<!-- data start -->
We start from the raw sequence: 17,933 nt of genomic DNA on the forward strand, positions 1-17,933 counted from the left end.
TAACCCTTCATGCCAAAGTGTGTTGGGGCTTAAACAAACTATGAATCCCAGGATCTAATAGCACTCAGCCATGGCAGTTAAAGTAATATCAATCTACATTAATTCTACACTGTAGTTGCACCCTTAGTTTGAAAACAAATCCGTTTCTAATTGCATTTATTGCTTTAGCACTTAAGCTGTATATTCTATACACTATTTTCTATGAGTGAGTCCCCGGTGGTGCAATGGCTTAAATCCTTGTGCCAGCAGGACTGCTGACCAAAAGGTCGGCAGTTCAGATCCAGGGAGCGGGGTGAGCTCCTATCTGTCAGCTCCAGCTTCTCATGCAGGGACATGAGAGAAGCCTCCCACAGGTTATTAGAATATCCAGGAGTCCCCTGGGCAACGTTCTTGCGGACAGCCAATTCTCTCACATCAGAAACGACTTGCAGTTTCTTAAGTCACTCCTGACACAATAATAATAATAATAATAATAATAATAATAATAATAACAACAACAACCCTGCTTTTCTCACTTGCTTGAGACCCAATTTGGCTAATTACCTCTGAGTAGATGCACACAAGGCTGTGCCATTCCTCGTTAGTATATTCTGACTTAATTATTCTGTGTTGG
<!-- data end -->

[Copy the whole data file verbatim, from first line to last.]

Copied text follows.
We start from the raw sequence: 17,933 nt of genomic DNA on the forward strand, positions 1-17,933 counted from the left end.
TAACCCTTCATGCCAAAGTGTGTTGGGGCTTAAACAAACTATGAATCCCAGGATCTAATAGCACTCAGCCATGGCAGTTAAAGTAATATCAATCTACATTAATTCTACACTGTAGTTGCACCCTTAGTTTGAAAACAAATCCGTTTCTAATTGCATTTATTGCTTTAGCACTTAAGCTGTATATTCTATACACTATTTTCTATGAGTGAGTCCCCGGTGGTGCAATGGCTTAAATCCTTGTGCCAGCAGGACTGCTGACCAAAAGGTCGGCAGTTCAGATCCAGGGAGCGGGGTGAGCTCCTATCTGTCAGCTCCAGCTTCTCATGCAGGGACATGAGAGAAGCCTCCCACAGGTTATTAGAATATCCAGGAGTCCCCTGGGCAACGTTCTTGCGGACAGCCAATTCTCTCACATCAGAAACGACTTGCAGTTTCTTAAGTCACTCCTGACACAATAATAATAATAATAATAATAATAATAATAATAATAACAACAACAACCCTGCTTTTCTCACTTGCTTGAGACCCAATTTGGCTAATTACCTCTGAGTAGATGCACACAAGGCTGTGCCATTCCTCGTTAGTATATTCTGACTTAATTATTCTGTGTTGG